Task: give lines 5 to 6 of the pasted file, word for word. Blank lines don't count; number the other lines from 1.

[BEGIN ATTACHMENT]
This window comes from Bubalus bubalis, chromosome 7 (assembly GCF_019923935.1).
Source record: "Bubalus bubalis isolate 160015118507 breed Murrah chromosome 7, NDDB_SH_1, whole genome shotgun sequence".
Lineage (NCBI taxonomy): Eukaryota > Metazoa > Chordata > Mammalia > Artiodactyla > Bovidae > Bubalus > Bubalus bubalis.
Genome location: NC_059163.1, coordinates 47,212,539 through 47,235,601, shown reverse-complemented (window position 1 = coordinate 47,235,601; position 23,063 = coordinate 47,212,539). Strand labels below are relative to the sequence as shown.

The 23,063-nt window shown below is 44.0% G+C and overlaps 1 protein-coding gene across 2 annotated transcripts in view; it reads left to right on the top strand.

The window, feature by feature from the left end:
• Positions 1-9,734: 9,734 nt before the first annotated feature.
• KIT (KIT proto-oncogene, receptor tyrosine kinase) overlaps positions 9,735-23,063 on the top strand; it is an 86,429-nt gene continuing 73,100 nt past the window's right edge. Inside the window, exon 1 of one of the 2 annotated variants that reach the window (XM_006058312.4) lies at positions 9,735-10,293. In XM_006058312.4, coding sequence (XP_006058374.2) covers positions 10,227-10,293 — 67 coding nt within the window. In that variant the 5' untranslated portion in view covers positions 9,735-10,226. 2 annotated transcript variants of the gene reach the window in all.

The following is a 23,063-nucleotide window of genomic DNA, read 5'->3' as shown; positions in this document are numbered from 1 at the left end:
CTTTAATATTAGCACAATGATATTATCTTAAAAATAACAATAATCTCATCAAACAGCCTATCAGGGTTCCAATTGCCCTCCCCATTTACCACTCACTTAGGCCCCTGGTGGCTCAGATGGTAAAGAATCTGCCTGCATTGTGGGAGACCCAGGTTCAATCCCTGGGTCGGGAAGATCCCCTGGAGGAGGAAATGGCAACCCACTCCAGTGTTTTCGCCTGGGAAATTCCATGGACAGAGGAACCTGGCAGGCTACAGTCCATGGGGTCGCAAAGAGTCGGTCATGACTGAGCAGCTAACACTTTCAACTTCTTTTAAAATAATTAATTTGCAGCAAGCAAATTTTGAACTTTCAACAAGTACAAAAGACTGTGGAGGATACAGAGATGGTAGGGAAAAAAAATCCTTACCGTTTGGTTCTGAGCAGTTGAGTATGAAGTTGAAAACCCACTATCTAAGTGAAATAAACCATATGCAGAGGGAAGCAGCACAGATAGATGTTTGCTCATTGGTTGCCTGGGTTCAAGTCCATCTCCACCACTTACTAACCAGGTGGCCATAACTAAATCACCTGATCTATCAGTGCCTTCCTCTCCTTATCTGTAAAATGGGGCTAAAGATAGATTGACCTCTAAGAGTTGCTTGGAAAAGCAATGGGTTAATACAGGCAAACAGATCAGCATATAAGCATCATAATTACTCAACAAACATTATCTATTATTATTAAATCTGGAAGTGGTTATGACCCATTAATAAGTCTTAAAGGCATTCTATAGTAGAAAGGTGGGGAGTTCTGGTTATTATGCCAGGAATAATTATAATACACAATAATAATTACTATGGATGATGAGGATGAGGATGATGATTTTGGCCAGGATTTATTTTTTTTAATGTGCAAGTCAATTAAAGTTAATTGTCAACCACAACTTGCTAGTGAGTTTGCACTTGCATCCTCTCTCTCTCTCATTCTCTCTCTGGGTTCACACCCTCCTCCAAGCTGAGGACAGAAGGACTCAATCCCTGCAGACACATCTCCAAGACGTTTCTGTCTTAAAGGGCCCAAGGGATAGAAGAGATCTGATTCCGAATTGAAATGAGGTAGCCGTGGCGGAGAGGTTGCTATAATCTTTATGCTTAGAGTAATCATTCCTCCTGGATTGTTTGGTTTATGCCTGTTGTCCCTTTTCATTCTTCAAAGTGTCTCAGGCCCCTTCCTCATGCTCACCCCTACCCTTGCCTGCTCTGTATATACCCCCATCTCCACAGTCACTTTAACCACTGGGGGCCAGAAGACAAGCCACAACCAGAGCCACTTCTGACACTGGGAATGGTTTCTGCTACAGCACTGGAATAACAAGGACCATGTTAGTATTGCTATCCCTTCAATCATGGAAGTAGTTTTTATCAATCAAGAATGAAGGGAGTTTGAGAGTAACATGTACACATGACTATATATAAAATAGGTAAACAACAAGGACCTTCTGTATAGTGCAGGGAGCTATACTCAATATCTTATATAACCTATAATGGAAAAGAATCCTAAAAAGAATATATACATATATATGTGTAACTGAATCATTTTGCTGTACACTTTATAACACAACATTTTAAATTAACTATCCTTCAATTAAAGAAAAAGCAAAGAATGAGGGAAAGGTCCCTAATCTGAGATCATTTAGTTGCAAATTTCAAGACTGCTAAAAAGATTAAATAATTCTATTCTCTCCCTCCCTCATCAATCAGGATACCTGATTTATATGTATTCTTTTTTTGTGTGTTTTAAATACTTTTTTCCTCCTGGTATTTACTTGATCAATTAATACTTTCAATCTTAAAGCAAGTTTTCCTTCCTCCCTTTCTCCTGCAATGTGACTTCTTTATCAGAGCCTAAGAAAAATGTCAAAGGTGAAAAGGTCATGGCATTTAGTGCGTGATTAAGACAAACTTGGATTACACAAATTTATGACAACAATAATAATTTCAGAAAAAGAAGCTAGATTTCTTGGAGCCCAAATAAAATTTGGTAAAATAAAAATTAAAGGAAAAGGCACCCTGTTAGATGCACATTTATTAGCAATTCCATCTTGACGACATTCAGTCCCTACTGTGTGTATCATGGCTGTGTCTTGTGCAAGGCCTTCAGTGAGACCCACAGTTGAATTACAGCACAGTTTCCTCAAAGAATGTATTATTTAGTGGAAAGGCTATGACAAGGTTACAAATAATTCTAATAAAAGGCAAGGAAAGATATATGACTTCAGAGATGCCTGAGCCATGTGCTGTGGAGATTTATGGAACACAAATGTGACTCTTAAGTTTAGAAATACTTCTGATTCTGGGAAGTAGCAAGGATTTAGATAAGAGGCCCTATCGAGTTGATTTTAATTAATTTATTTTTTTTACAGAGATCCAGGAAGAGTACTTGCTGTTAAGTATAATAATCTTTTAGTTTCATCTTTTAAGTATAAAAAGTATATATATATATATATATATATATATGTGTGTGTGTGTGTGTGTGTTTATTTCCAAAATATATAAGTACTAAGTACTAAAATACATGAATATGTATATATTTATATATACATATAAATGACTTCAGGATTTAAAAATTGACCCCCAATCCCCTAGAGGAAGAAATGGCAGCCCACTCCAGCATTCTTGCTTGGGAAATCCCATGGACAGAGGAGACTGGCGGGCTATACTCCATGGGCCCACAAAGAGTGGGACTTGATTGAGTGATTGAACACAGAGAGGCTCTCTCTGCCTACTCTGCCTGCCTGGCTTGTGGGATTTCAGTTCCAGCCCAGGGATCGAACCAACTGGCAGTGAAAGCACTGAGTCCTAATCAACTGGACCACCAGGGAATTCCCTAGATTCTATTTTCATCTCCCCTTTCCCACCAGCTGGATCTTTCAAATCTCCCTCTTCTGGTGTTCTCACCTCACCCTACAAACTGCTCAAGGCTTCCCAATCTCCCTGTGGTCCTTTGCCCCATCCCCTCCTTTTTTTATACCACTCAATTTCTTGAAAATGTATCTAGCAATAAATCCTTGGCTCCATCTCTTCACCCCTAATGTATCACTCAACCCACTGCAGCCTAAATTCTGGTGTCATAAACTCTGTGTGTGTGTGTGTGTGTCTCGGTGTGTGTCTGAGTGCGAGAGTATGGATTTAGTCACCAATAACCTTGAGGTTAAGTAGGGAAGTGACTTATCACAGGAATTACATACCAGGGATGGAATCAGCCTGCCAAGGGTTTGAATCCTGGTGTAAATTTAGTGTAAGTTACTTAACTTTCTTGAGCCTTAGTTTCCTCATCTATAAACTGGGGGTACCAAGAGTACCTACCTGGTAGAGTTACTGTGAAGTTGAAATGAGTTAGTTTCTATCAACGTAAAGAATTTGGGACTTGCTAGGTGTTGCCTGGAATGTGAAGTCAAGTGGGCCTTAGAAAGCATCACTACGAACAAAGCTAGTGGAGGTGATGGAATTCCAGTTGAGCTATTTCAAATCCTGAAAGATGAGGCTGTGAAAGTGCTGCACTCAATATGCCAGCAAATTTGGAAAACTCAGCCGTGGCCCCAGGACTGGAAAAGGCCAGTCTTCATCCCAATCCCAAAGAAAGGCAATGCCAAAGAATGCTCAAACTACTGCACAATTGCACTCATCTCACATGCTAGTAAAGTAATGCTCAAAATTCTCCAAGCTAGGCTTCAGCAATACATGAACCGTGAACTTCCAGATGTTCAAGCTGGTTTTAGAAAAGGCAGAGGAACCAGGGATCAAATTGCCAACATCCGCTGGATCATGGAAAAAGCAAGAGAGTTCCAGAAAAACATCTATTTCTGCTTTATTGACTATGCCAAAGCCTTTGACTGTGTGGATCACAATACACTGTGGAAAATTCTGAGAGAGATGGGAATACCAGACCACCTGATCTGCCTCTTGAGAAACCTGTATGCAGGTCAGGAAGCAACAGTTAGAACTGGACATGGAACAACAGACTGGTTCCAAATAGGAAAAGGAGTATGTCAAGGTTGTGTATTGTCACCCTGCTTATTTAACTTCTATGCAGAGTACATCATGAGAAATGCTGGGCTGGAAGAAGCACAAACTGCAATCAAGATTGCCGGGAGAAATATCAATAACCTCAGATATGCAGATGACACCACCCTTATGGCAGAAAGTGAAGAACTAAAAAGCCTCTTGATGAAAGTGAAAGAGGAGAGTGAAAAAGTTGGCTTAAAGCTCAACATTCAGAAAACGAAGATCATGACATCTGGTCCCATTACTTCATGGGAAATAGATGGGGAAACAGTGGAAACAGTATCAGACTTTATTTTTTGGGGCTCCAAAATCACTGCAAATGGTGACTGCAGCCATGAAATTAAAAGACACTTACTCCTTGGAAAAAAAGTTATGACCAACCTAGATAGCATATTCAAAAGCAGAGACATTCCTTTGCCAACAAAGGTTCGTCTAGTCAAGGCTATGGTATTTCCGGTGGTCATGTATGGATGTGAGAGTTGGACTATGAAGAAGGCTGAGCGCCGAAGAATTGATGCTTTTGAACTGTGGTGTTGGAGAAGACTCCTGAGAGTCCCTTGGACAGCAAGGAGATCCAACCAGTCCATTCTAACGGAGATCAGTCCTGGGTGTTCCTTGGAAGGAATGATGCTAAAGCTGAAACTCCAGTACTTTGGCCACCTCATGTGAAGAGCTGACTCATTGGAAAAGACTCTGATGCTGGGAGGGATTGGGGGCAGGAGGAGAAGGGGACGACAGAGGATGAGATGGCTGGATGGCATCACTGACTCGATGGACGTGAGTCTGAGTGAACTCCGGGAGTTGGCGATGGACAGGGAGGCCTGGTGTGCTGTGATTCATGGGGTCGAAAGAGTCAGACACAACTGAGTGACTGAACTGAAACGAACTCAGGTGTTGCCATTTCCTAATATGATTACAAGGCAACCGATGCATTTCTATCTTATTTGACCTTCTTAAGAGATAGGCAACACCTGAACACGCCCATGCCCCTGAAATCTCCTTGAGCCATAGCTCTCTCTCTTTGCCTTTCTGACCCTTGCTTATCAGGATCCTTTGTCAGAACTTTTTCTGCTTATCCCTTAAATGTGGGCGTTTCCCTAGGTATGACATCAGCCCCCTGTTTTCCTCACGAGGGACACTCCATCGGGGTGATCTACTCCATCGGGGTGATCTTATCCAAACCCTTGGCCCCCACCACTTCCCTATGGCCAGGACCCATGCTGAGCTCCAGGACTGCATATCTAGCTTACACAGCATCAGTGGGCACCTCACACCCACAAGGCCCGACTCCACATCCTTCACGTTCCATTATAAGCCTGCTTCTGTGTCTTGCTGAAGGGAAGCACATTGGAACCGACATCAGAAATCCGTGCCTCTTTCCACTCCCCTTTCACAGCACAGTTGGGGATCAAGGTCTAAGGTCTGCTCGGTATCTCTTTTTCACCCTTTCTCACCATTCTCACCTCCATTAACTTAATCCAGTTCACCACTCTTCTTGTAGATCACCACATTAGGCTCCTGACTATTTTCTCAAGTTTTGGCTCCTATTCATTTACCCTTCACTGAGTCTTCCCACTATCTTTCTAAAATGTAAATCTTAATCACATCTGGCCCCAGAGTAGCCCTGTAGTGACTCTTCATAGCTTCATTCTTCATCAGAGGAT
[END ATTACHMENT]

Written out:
The 23,063-nt window shown below is 44.0% G+C and overlaps 1 protein-coding gene across 2 annotated transcripts in view; it reads left to right on the top strand.

The window, feature by feature from the left end: